Journal of Sports Science and Medicine
Journal of Sports Science and Medicine
ISSN: 1303 - 2968   
Ios-APP Journal of Sports Science and Medicine
Androit-APP Journal of Sports Science and Medicine
©Journal of Sports Science and Medicine (2021) 20, 438 - 447   DOI:

Research article
Effects of Two vs. Four Weekly Campus Board Training Sessions on Bouldering Performance and Climbing-Specific Tests in Advanced and Elite Climbers
Nicolay Stien1, , Helene Pedersen1, Vegard A. Vereide1, Atle H. Saeterbakken1, Espen Hermans1, Jarle Kalland1, Brad J. Schoenfeld2, Vidar Andersen1
Author Information
1 Department of sport, food and natural sciences, Western Norway University of Applied Sciences, Sogndal, Norway
2 Department of Health Sciences, Lehman College, Bronx, New York, USA

Nicolay Stien
✉ Department of sport, food and natural sciences, Western Norway University of Applied Sciences, Sogndal, Norway
Publish Date
Received: 31-03-2021
Accepted: 18-05-2021
Published (online): 25-05-2021
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This study examined the effects of two or four weekly campus board training sessions among highly accomplished lead climbers. Sixteen advanced-to-elite climbers were randomly allocated to two (TG2), or four weekly campus board training sessions (TG4), or a control group (CG). All groups continued their normal climbing routines. Pre- and post-intervention measures included bouldering performance, maximal isometric pull-up strength using a shallow rung and a large hold (jug), and maximal reach and moves to failure. Rate of force development (RFD; absolute and 100ms) was calculated in the rung condition. TG4 improved maximal force in the jug condition (effect size (ES) = 0.40, p = 0.043), and absolute RFD more than CG (ES = 2.92, p = 0.025), whereas TG2 improved bouldering performance (ES = 2.59, p = 0.016) and maximal moves to failure on the campus board more than CG (ES = 1.65, p = 0.008). No differences between the training groups were found (p = 0.107–1.000). When merging the training groups, the training improved strength in the rung condition (ES = 0.87, p = 0.002), bouldering performance (ES = 2.37, p = 0.006), maximal reach (ES = 1.66, p = 0.006) and moves to failure (ES = 1.43, p = 0.040) more than CG. In conclusion, a five-week campus board training-block is sufficient for improving climbing-specific attributes among advanced-to-elite climbers. Sessions should be divided over four days to improve RFD or divided over two days to improve bouldering performance, compared to regular climbing training.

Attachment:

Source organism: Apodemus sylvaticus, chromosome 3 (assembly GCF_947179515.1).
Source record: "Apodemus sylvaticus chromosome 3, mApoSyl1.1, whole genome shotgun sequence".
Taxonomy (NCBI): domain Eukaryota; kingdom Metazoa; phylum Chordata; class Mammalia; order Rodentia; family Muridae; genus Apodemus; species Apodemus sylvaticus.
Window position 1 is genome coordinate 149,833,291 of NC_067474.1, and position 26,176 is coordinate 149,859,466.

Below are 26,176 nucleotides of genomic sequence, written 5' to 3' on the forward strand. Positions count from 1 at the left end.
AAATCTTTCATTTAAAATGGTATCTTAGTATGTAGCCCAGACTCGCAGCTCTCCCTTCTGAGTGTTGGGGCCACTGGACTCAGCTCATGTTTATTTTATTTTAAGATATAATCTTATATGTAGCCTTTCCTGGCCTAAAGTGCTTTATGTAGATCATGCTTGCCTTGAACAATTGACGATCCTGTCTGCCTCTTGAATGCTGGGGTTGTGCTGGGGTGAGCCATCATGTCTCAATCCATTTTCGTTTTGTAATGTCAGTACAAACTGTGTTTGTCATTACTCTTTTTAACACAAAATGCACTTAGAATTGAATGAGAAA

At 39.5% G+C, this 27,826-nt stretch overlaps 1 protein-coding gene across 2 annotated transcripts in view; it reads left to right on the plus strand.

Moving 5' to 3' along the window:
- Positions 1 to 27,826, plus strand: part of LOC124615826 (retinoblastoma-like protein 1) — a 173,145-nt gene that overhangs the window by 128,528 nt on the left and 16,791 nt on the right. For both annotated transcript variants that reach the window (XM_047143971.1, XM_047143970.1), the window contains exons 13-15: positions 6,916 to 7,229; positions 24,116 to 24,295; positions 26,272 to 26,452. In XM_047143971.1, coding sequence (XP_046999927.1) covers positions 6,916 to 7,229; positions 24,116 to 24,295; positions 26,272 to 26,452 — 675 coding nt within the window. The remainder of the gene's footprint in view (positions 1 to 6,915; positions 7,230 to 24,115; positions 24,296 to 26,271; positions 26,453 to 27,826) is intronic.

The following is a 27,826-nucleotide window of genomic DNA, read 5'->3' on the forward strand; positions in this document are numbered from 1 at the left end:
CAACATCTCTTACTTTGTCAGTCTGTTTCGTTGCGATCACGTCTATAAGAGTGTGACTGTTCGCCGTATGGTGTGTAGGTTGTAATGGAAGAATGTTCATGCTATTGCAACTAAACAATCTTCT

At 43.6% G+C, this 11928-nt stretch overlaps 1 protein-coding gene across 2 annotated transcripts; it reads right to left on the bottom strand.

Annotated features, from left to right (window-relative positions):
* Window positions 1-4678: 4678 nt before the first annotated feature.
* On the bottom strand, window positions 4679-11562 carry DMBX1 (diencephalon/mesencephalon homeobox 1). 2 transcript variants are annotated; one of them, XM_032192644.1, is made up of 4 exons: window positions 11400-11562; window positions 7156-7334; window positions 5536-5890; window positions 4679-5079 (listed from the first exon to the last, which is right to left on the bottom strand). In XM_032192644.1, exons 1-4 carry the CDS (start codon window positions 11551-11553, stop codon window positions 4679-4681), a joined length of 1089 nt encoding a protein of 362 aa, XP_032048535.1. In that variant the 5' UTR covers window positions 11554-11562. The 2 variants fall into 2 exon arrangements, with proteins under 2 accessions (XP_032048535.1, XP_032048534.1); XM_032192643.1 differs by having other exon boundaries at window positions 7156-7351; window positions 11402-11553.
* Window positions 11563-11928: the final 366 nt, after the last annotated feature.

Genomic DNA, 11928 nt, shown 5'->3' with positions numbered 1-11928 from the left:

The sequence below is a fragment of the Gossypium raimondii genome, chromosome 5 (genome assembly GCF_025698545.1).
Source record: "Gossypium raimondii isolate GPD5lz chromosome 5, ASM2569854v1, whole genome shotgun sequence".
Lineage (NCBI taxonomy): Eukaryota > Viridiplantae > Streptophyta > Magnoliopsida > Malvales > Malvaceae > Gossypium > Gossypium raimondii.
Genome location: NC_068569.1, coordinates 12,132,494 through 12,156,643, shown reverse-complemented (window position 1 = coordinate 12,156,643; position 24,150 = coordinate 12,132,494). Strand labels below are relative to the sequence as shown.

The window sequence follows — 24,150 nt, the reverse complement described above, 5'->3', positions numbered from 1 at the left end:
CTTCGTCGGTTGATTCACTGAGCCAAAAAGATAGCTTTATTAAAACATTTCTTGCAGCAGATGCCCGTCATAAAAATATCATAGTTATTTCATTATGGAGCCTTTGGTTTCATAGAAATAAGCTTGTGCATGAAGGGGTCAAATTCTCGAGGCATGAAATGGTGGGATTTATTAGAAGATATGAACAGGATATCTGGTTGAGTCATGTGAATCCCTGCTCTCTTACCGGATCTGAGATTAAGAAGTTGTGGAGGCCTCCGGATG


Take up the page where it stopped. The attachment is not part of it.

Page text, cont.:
Key words: Isometric, pull-up, rate of force development, strength

           Key Points
  • Five weeks of volume equated campus board training may similarly improve finger strength, maximal reach and number of campus moves to failure regardless of training frequency.
  • Four weekly sessions may be more effective than two weekly sessions for improving rate of force development in an isometric pull-up using a climbing-specific hold
  • Two weekly sessions could be more effective than four weekly sessions for improving bouldering performance when volume is equated.
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